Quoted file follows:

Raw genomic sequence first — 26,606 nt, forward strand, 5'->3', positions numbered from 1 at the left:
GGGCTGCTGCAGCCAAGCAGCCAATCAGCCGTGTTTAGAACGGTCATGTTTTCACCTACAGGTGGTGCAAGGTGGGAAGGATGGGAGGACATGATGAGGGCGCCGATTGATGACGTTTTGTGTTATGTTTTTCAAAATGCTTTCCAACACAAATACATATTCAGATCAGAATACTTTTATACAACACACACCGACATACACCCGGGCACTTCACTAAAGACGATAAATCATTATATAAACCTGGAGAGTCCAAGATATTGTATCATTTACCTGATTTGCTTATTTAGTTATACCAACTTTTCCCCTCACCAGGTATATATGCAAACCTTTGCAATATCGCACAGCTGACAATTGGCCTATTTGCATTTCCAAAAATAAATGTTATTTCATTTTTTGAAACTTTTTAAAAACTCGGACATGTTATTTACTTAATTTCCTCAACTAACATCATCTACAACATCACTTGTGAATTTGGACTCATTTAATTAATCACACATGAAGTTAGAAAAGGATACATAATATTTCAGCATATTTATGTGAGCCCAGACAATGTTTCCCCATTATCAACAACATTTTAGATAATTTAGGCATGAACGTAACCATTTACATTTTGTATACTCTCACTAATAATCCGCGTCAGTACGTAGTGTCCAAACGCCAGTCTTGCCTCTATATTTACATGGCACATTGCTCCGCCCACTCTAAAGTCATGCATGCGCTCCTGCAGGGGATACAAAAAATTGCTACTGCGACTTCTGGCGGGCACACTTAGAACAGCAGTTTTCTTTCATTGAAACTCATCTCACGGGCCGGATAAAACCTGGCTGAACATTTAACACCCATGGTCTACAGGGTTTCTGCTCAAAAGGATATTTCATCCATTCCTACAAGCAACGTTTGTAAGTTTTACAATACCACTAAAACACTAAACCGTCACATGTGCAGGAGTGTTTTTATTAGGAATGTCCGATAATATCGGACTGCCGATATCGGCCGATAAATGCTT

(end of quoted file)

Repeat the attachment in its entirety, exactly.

Raw genomic sequence first — 26,606 nt, forward strand, 5'->3', positions numbered from 1 at the left:
GGGCTGCTGCAGCCAAGCAGCCAATCAGCCGTGTTTAGAACGGTCATGTTTTCACCTACAGGTGGTGCAAGGTGGGAAGGATGGGAGGACATGATGAGGGCGCCGATTGATGACGTTTTGTGTTATGTTTTTCAAAATGCTTTCCAACACAAATACATATTCAGATCAGAATACTTTTATACAACACACACCGACATACACCCGGGCACTTCACTAAAGACGATAAATCATTATATAAACCTGGAGAGTCCAAGATATTGTATCATTTACCTGATTTGCTTATTTAGTTATACCAACTTTTCCCCTCACCAGGTATATATGCAAACCTTTGCAATATCGCACAGCTGACAATTGGCCTATTTGCATTTCCAAAAATAAATGTTATTTCATTTTTTGAAACTTTTTAAAAACTCGGACATGTTATTTACTTAATTTCCTCAACTAACATCATCTACAACATCACTTGTGAATTTGGACTCATTTAATTAATCACACATGAAGTTAGAAAAGGATACATAATATTTCAGCATATTTATGTGAGCCCAGACAATGTTTCCCCATTATCAACAACATTTTAGATAATTTAGGCATGAACGTAACCATTTACATTTTGTATACTCTCACTAATAATCCGCGTCAGTACGTAGTGTCCAAACGCCAGTCTTGCCTCTATATTTACATGGCACATTGCTCCGCCCACTCTAAAGTCATGCATGCGCTCCTGCAGGGGATACAAAAAATTGCTACTGCGACTTCTGGCGGGCACACTTAGAACAGCAGTTTTCTTTCATTGAAACTCATCTCACGGGCCGGATAAAACCTGGCTGAACATTTAACACCCATGGTCTACAGGGTTTCTGCTCAAAAGGATATTTCATCCATTCCTACAAGCAACGTTTGTAAGTTTTACAATACCACTAAAACACTAAACCGTCACATGTGCAGGAGTGTTTTTATTAGGAATGTCCGATAATATCGGACTGCCGATATCGGCCGATAAATGCTT